THE BLOG
04/07/2014 07:54 pm ET Updated Jun 07, 2014

That Name Sounds Familiar

To Americans of a certain age, the law firm that recently claimed to exonerate New Jersey Governor Chris Christie in the Bridgegate Affair should sound a tad familiar: Gibson, Dunn & Crutcher. In the first and most famous televised character defense, Richard Nixon's "Checkers" speech, it was Gibson, Dunn & Crutcher that provided a favorable report which became exhibit A for the future vice-president. On September 22, 1952, Nixon addressed a nationwide television audience from a Los Angeles theater populated only by television technicians and his wife Pat. Sitting at a desk and consulting notes on a legal pad, Nixon began an extemporaneous defense against the charges that he had an improper slush fund. Opponents had urged Dwight Eisenhower to remove him from the ticket; Nixon took his case honesty directly to the public in one of the most famous speeches of the twentieth century.

The speech was a clever deflection of the charges. It asserted that a fund would be wrong if used in several improper ways and went on to show that his fund had not been used in any of those ways. Nixon then turned the tables to point to others in the race whose funds that were not carefully controlled. Most readers assume he was targeting only democrats but he was subtly threatening Eisenhower as well. Ike snapped his pencil while listening to the remarks: he got the message. It was not widely known that the general had a sweetheart deal from Congress making tax-free the profits from his memoir Crusade in Europe.

Nixon's self-defense has been popularly known as the Checker's speech, after a passage in which he reports receiving a gift of a black and white Cocker Spaniel puppy that his daughter Tricia named Checkers. He observes, no matter the political costs, "And you know, the kids, like all kids, love the dog and I just want to say this right now, that regardless of what they say about it, we're gonna keep it."

The linchpin in Nixon's defense is establishing that his fund is above board. Gibson, Dunn & Crutcher, the firm that now supports Governor Christie's account of the Fort Lee lane closures, gives Nixon's fund a clean bill of health. Nixon's 1952 defense rests on this firm's verdict:

"Let me say, incidentally, that some of you may say, 'Well, that is all right, Senator, that is your explanation, but have you got any proof?' And I would like to tell you this evening that just an hour ago we received an independent audit of this entire fund ... and I have that audit in my hand. It is an audit made by Price Waterhouse & Co. firm, and the legal opinion by Gibson, Dunn, & Crutcher, lawyers in Los Angeles, the biggest law firm, and incidentally, one of the best ones in Los Angeles ... I would like to read to you the opinion that was prepared by Gibson, Dunn, & Crutcher, based on all the pertinent laws, and statutes, together with the audit report prepared by the certified public accountants: 'It is our conclusion that Senator Nixon did not obtain any financial gain from the collection and disbursement of the funds by Dana Smith; that Senator Nixon did not violate any federal or state law by reason of the operation of the fund; and that neither the portion of the fund paid by Dana Smith directly to third persons, nor the portion paid to Senator Nixon, to reimburse him for office expenses, constituted income in a sense which was either reportable or taxable as income under income tax laws. Signed - Gibson, Dunn, & Crutcher, by Elmo Conley.' That is not Nixon speaking, but it is an independent audit which was requested because I want the American people to know all the facts and I am not afraid of having independent people go in and check the facts, and that is exactly what they did."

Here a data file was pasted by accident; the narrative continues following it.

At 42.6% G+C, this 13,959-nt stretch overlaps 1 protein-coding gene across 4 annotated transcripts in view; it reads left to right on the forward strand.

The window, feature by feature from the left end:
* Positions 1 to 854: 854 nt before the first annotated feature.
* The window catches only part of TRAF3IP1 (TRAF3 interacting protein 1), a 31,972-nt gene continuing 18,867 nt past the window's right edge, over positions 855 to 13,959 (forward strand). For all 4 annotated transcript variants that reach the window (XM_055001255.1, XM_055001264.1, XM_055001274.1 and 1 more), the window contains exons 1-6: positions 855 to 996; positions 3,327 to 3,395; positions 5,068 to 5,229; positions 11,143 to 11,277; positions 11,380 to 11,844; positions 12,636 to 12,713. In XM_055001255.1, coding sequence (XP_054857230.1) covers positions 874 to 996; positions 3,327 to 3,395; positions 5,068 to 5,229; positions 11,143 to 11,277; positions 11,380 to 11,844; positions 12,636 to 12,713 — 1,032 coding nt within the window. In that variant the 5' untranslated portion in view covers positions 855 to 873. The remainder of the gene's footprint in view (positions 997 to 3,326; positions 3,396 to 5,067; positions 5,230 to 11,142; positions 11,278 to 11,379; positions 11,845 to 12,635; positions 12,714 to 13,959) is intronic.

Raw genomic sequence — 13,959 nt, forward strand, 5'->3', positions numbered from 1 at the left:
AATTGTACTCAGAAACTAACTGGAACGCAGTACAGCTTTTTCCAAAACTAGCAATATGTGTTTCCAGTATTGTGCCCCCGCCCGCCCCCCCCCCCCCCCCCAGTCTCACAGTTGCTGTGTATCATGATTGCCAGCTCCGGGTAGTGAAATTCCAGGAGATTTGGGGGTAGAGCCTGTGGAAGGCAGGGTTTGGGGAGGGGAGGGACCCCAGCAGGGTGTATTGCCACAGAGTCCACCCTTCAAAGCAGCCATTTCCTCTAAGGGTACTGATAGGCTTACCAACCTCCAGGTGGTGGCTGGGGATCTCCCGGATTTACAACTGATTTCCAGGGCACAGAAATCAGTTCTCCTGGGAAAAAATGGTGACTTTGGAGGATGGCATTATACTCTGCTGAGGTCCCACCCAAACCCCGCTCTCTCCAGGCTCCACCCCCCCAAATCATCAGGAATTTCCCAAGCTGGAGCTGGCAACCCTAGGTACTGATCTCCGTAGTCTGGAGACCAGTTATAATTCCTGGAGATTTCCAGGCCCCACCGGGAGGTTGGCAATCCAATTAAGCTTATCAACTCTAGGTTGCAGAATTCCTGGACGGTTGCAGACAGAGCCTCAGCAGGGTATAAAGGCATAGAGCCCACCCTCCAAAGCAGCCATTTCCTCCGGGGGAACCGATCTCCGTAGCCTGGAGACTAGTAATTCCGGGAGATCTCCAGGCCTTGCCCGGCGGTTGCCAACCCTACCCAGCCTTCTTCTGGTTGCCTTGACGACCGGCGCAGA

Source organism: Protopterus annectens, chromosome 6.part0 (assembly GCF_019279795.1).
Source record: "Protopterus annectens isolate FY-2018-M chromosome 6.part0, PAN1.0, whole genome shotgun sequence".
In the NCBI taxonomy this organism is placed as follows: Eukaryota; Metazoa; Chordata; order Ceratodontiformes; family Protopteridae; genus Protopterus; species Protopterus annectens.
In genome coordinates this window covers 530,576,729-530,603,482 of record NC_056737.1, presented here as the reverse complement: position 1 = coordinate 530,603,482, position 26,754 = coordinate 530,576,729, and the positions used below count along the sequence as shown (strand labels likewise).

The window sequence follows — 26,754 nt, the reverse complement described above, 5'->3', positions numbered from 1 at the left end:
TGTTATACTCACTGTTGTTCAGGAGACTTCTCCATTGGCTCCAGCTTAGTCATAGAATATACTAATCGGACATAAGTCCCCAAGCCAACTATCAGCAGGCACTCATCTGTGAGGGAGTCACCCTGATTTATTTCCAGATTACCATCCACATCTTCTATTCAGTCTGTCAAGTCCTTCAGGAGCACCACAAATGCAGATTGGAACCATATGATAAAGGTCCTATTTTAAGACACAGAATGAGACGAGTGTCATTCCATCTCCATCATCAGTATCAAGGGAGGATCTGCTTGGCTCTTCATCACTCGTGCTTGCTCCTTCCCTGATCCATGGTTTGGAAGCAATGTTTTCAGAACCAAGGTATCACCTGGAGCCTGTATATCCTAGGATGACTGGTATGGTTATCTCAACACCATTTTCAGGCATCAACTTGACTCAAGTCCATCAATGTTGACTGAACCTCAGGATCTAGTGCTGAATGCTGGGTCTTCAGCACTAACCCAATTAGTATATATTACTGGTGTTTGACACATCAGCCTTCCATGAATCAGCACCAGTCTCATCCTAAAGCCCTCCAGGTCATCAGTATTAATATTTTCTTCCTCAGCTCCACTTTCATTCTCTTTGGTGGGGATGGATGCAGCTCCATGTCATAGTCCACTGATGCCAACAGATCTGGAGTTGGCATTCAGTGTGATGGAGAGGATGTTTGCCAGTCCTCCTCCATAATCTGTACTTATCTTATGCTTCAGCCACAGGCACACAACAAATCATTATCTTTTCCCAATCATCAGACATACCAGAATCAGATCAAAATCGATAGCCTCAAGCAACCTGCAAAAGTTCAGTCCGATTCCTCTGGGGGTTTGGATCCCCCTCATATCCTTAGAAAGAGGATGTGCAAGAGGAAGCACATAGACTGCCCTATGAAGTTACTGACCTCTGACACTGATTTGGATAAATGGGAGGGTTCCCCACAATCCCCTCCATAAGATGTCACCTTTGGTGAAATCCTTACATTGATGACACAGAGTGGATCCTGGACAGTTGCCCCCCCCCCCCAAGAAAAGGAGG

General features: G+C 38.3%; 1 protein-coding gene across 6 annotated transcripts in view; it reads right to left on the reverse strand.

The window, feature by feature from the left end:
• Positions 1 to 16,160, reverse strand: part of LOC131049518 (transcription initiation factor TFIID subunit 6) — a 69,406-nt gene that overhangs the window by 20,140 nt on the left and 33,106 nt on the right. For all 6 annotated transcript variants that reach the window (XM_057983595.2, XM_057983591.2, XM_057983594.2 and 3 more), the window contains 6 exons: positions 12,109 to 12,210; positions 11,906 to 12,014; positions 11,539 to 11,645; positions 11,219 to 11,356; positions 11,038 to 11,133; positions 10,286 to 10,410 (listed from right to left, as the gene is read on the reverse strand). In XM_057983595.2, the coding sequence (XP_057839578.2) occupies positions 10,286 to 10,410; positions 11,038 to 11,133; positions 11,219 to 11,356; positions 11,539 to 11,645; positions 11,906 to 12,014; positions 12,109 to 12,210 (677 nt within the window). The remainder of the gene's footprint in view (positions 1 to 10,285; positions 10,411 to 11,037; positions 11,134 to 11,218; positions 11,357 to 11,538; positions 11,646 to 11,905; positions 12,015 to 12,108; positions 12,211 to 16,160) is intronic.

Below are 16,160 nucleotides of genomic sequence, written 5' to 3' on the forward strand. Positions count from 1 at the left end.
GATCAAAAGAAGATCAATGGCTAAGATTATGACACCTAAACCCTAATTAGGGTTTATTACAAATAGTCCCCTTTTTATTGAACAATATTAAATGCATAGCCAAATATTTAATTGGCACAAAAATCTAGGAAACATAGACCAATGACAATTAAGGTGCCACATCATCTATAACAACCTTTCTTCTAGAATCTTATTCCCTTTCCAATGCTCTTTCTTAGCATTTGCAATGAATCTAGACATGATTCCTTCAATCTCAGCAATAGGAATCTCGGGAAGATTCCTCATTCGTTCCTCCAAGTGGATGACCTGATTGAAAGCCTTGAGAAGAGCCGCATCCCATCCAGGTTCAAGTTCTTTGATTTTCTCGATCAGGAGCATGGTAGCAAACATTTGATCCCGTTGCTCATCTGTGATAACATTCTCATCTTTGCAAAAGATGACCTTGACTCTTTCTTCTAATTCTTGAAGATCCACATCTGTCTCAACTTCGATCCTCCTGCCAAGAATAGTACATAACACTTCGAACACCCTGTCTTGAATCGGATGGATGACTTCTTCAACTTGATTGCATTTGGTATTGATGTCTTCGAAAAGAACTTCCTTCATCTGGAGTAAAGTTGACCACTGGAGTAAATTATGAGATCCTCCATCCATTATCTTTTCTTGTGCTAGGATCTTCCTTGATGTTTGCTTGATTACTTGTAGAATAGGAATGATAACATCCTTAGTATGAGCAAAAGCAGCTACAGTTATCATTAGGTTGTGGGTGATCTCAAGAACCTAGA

Of Governor Christie's involvement with the controversial lane closures, Gibson, Dunn & Crutcher offer this statement as a part of its 360-page, one million dollar examination of the events: "Governor Christie's account of these events rings true. It is corroborated by many witnesses, and he has conducted himself at every turn as someone who has nothing to hide." Again, after six decades, this law firm is offering an opinion that could influence who ascends to the presidency. Governor Christie's camp can only hope that a favorable judgment by Gibson, Dunn & Crutcher will work as well for their candidate as it did for Richard Nixon.

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